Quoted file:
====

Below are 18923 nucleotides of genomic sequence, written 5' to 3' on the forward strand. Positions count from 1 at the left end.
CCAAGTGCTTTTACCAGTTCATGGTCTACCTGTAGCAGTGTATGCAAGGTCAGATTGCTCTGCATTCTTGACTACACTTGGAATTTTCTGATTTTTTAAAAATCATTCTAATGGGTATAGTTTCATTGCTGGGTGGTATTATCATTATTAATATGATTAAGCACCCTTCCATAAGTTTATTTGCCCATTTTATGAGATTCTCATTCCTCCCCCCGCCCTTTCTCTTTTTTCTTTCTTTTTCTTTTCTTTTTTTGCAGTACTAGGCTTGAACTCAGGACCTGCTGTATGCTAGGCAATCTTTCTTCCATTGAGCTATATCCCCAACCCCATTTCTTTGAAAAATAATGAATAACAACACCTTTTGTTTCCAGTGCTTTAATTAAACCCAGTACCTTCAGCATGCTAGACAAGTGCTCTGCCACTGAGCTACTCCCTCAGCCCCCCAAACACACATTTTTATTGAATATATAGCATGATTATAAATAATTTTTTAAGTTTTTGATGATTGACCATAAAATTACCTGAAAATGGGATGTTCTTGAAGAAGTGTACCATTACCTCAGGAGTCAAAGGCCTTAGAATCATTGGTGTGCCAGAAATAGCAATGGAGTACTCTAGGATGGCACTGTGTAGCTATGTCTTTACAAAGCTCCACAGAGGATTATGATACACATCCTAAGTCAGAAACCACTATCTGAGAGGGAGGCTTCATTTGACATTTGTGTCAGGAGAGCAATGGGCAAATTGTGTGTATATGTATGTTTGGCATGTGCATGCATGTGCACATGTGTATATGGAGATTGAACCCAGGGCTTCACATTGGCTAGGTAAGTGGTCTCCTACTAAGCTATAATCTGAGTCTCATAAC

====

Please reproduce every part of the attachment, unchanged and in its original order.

Below are 18923 nucleotides of genomic sequence, written 5' to 3' on the forward strand. Positions count from 1 at the left end.
CCAAGTGCTTTTACCAGTTCATGGTCTACCTGTAGCAGTGTATGCAAGGTCAGATTGCTCTGCATTCTTGACTACACTTGGAATTTTCTGATTTTTTAAAAATCATTCTAATGGGTATAGTTTCATTGCTGGGTGGTATTATCATTATTAATATGATTAAGCACCCTTCCATAAGTTTATTTGCCCATTTTATGAGATTCTCATTCCTCCCCCCGCCCTTTCTCTTTTTTCTTTCTTTTTCTTTTCTTTTTTTGCAGTACTAGGCTTGAACTCAGGACCTGCTGTATGCTAGGCAATCTTTCTTCCATTGAGCTATATCCCCAACCCCATTTCTTTGAAAAATAATGAATAACAACACCTTTTGTTTCCAGTGCTTTAATTAAACCCAGTACCTTCAGCATGCTAGACAAGTGCTCTGCCACTGAGCTACTCCCTCAGCCCCCCAAACACACATTTTTATTGAATATATAGCATGATTATAAATAATTTTTTAAGTTTTTGATGATTGACCATAAAATTACCTGAAAATGGGATGTTCTTGAAGAAGTGTACCATTACCTCAGGAGTCAAAGGCCTTAGAATCATTGGTGTGCCAGAAATAGCAATGGAGTACTCTAGGATGGCACTGTGTAGCTATGTCTTTACAAAGCTCCACAGAGGATTATGATACACATCCTAAGTCAGAAACCACTATCTGAGAGGGAGGCTTCATTTGACATTTGTGTCAGGAGAGCAATGGGCAAATTGTGTGTATATGTATGTTTGGCATGTGCATGCATGTGCACATGTGTATATGGAGATTGAACCCAGGGCTTCACATTGGCTAGGTAAGTGGTCTCCTACTAAGCTATAATCTGAGTCTCATAAC